Finally, we ended our evening with the seafood hotpot, which is reminiscent of Korean sang sun jjigae. It was both soothing and tasty!

All in all, we give BellyQ a huge thumbs up. The food is creative and different from other Modern Asian restaurants at a price that is quite reasonable. This easily is the best of Chef Kim’s three restaurants.

Chef Danny Grant (Ria) cooking talk at Chicago’s Chipotle Cultivate

Resident Foodies say: We got a real treat today, and it was free. Chef Danny Grant, formerly of 2 Michelin-starred Ria (now closed), gave a cooking demonstration at Chipotle’s Cultivate festival in Lincoln Park. Grant was one of several big-time Chicago chef to participate in the food/music show, which was meant to highlight the farm-to-table and use of sustainable ingredients in restaurants. Food and Wine selected Chef Grant as one of the Best New Chefs of 2012, and we can see why. His food is incredible.

First tasting: For the first tasting, Chef Grant prepared cheese curds (aka cheese balls) deep fried in a panko crust. The cheese was a petit frere cheese from Wisconsin’s Crave Brothers. He also used what he called the “meth,” but we missed what he said was the actual ingredient. Whatever it was, it tasted good.

For the plating, Chef Grant used the actual cheese box from Crave Brothers to serve the cheese balls on a bed of greens. The cheese balls were small, but downright delicious–they had a nice crunch that led to a delightful taste of cheese.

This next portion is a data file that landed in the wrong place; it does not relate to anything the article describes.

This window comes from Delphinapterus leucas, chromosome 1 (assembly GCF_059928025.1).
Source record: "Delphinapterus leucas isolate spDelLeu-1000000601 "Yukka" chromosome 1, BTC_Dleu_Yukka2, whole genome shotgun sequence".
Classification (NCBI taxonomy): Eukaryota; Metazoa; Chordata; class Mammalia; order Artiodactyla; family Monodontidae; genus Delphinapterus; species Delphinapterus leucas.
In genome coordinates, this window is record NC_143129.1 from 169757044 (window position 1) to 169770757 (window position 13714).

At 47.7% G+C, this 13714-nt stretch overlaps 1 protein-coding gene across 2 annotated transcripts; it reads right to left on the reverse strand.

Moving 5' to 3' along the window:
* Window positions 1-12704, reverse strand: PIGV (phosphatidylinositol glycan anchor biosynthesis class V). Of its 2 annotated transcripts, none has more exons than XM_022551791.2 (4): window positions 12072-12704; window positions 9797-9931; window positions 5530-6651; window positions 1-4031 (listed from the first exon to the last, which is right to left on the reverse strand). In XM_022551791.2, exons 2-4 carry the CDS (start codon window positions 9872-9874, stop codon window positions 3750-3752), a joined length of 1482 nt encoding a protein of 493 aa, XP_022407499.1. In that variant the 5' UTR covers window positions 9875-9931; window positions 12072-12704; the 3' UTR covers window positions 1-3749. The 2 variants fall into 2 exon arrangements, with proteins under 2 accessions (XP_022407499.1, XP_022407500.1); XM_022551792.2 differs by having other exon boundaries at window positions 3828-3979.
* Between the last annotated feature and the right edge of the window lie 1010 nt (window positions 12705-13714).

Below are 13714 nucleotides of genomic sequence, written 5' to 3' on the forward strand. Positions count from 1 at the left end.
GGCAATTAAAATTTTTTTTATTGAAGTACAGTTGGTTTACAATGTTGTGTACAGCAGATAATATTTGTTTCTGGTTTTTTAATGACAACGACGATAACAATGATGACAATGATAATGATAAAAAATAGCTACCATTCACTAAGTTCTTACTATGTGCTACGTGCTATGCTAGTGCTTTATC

Second tasting: As if one dish was not enough, Chef Grant treated us to a second tasting–heirloom tomato salad. The salad was so fresh and amazing for a late summer Saturday. The best dish of the day!

We especially liked the over-the-counter cooking mirror that showed the audience all of the chef’s moves. That was neat.

Chef Grant said he’s still enjoying his time off, but hopes to make his next move soon. We got the chance to chat with him after the show, and he’s very friendly, humble, and down-to-earth, especially for a chef of his acclaim.

Ramen, agedashi tofu, and bao at Chizakaya in Chicago

Agedashi tofu

Chicken ramen

Resident Foodies say: Chizakaya is an izakaya Japanese bar in Chicago that serves ramen and small plates of Japanese and Korean food. After wanting to go here for some time, we finally made it to the restaurant in Lakeview.

Chicken bao

Our favorite item was one of the specials: the chicken bao, consisting of chicken, brown sugar togarashi dust, kimchi, and cilantro. It may have been the best bao of our lives–the kimchi gives it an extra kick. The combination was wicked, in a delicious way. We could have eaten several of these as our meal. It was that good.

We also liked the agedashi tofu, deep fried with potato starch and served in a broth of dash, shoyu, and mirin. The texture of the tofu was just right–crispy, but easily dissolving into the soft center. The chicken ramen was good as well, but we’ve tasted better, homemade noodles.